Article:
Jeff, this is an excellent observation. 'Process' is always secondary. The 'fruit' or the product is what is most important which contains the higher truth. It is not surprising that critics of the miracles of the restoration or of Christianity as a whole focus on the 'process', or the physical truth as a tool.

Anonymous said...

Interesting analogy!

For me, it brings up the question why would Mary Magdalen not have recognized the person who saved her from being stoned and to whom she devoted for the remainder of her life? That seems implausible at best. All the more so if she was one of Jesus' wives.

On the other hand, if Jesus had transformed his appearance deliberately so that she wouldn't recognize him, why would that be? Seems a bit cruel to toy with her emotions like that. What point would that serve? Isn't it a bit manipulative rather than illuminating how she could "easily" misjudge evidence of a miracle?

It's also interesting that of the four Evangelists I think it's only John who recounts the presence of a "gardener". That strikes me as curious.

Finally, what does any of this have to do with dust?

Anonymous said...

Hi 8:18 Anonymous,

- Where does it say that Mary Magdalen was about to be stoned?
- Where does it say that she was one of Jesus' wives?
- Where did you get the idea that Jesus transformed himself to be unrecognizable?
- And then you come to a conclusion based on an assumption that Jesus was being manipulative
- Why is it curious that people decide what to include and what to exclude when telling the same story?
- What does it have to do with dust? I'll take a stab at this one. Ecclesiastes 3:20 - Essentially from dust to dust. Rising from the dust is a metaphor for resurrection. The Book of Mormon coming from the dust is a resurrection of sorts of a the knowledge of a lost people.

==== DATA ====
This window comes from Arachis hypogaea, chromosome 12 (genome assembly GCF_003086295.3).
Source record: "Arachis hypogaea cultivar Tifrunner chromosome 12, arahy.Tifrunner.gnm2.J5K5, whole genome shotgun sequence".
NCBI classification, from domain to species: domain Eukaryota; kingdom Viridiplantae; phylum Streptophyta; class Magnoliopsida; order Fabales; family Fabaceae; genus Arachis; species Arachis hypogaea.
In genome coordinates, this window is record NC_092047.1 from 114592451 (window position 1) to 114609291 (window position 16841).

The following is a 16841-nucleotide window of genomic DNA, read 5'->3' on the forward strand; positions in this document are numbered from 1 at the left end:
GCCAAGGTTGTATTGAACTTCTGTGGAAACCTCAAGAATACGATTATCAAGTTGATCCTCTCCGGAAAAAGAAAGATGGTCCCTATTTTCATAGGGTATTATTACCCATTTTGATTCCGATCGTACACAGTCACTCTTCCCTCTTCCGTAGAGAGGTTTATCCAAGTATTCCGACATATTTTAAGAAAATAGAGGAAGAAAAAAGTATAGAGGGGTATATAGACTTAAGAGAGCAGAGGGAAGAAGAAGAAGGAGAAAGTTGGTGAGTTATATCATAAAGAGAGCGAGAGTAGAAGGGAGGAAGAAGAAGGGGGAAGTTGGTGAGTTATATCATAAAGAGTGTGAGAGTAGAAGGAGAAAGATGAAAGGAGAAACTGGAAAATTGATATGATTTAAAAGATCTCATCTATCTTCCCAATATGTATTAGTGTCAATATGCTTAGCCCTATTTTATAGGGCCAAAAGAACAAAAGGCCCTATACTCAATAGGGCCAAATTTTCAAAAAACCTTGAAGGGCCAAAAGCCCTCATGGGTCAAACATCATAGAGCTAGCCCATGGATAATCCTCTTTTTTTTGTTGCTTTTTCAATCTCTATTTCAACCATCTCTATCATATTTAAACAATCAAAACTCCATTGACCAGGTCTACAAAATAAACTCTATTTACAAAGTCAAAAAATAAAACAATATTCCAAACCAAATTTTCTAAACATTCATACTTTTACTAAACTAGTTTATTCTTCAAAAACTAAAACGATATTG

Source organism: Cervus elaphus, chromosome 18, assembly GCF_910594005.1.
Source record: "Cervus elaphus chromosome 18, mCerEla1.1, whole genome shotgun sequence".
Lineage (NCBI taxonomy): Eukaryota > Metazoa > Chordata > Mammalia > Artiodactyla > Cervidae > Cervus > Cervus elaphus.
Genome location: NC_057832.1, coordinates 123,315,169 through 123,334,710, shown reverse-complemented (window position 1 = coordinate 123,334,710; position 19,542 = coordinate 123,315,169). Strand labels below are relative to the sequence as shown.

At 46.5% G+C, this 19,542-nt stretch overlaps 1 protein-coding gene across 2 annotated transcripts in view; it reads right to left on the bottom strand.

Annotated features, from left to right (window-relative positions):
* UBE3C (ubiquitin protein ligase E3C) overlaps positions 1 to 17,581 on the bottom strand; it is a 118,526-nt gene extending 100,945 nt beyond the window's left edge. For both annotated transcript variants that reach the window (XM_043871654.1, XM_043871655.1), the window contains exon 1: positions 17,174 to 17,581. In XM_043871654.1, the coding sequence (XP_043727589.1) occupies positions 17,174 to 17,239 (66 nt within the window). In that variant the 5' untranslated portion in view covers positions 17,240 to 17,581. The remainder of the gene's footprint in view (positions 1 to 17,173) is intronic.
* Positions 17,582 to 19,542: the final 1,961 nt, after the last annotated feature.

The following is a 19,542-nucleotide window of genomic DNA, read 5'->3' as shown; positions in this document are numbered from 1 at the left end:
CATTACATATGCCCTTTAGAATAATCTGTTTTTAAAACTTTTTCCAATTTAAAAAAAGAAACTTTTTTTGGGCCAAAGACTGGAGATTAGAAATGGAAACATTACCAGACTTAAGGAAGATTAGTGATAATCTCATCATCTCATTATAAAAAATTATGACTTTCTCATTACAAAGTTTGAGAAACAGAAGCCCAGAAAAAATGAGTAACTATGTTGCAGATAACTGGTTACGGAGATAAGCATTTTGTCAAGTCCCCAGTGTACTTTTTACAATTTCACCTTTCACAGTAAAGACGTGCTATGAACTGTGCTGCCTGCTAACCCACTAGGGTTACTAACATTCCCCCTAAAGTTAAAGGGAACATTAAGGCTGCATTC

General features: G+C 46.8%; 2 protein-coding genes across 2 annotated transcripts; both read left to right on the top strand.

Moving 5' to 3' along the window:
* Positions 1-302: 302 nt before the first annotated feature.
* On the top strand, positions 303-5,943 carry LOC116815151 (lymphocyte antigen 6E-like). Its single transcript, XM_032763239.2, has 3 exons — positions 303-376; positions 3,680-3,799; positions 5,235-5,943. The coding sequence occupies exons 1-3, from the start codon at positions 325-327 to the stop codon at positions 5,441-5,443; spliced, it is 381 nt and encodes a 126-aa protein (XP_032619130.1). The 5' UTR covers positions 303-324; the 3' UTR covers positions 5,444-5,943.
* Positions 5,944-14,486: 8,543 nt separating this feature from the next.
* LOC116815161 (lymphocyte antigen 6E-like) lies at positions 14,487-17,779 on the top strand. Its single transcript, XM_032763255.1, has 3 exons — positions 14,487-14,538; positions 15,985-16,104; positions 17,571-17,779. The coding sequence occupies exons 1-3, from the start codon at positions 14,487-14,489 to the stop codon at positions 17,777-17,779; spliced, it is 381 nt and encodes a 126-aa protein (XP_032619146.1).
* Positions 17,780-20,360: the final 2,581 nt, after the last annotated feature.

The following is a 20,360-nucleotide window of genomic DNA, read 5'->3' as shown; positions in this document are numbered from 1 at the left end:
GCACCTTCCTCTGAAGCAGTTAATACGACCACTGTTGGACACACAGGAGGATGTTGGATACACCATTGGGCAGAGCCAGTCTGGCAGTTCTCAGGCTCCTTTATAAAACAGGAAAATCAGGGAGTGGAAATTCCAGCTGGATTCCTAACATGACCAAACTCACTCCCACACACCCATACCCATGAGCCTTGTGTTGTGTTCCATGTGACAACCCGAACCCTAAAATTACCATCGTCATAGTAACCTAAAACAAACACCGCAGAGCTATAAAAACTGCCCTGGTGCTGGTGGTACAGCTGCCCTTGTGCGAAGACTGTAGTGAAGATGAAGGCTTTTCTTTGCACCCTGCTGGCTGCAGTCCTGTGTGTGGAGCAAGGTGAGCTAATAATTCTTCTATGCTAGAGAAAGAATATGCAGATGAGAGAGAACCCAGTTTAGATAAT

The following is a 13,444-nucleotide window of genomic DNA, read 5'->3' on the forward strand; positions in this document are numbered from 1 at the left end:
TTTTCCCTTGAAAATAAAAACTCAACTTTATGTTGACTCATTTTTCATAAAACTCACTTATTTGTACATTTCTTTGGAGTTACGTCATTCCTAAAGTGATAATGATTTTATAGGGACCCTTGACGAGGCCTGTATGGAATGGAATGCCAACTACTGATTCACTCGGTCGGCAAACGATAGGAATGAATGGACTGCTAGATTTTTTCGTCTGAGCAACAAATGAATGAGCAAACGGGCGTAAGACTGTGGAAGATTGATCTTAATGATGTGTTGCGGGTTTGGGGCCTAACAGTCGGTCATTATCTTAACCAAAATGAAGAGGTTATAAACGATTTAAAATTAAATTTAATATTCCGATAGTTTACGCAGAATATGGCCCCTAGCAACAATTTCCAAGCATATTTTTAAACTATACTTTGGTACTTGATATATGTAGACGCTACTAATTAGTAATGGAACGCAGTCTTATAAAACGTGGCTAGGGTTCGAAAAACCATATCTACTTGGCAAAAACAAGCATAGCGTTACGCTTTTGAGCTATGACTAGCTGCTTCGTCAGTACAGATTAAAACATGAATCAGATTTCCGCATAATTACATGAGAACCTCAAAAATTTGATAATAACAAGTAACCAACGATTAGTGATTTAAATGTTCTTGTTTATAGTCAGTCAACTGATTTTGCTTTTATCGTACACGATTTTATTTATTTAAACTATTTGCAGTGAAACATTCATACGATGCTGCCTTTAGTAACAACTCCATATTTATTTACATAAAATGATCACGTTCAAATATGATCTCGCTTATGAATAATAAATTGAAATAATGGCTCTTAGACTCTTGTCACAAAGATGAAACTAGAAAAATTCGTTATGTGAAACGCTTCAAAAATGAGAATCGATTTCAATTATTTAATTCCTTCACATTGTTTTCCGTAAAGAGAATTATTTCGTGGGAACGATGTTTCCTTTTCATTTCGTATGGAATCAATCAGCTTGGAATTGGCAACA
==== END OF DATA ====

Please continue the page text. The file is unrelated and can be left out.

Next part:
Here is a Wikipedia article about Mary Magdalen: https://en.wikipedia.org/wiki/Mary_Magdalene

Steve

Anonymous said...

Anonymous 8:18, Mary was in deep grief. She was not looking for the risen Lord; no one had ever been resurrected before. She was looking for the body of Jesus, so she could “properly” wrap it with spices, etc, since the body had been hastily prepared for the tomb due to the coming Sabbath. It seems perfectly logical to me that she would assume any person there was the gardener - until Jesus spoke to her. Then she recognized Him.

Anonymous said...

Delete this post. It's stupid.

Anonymous said...

"Mary was in deep grief. She was not looking for the risen Lord; no one had ever been resurrected before. "

What about Lazaras?

Anonymous said...

Jeff, this is a bit of a straw man:

King Benjamin's speech, for example, can be seen as just a 19th-century religious revival meeting dressed up in KJV language, obviously a fraud based solely upon Joseph's environment.

My "anti" claim is actually not so exclusive. I'm not claiming that Joseph's cultural environment can explain everything about the Book of Mormon. Rather, the claim is more like this: The Book of Mormon resulted from Joseph (and perhaps others) using elements of their environment as grist for the mill of their religious and literary imagination. That imagination can, of course, produce elements not otherwise accounted for by the environment itself. But there's nothing in the Book of Mormon that compels us to see it as either ancient or divine.

Also, why the continued emphasis on chiasmus? I don't see the significance of it. Chiasmus is part of Joseph's 19th-century environment, for the simple reason that chiasmus is so prominent in the Bible, and the Bible, of course, was a ubiquitous part of Joseph's environment.

If Joseph was mimicking the style of the Bible, then it shouldn't be surprising that he would reproduce some its signature stylistic elements, such as chiasmus.

Any word yet on whether Stanford Carmack has gotten any of his linguistic arguments past secular peer review? I'm guessing the answer to this is "no."

-- OK

bearyb said...

"...there's nothing in the Book of Mormon that compels us to see it as either ancient or divine."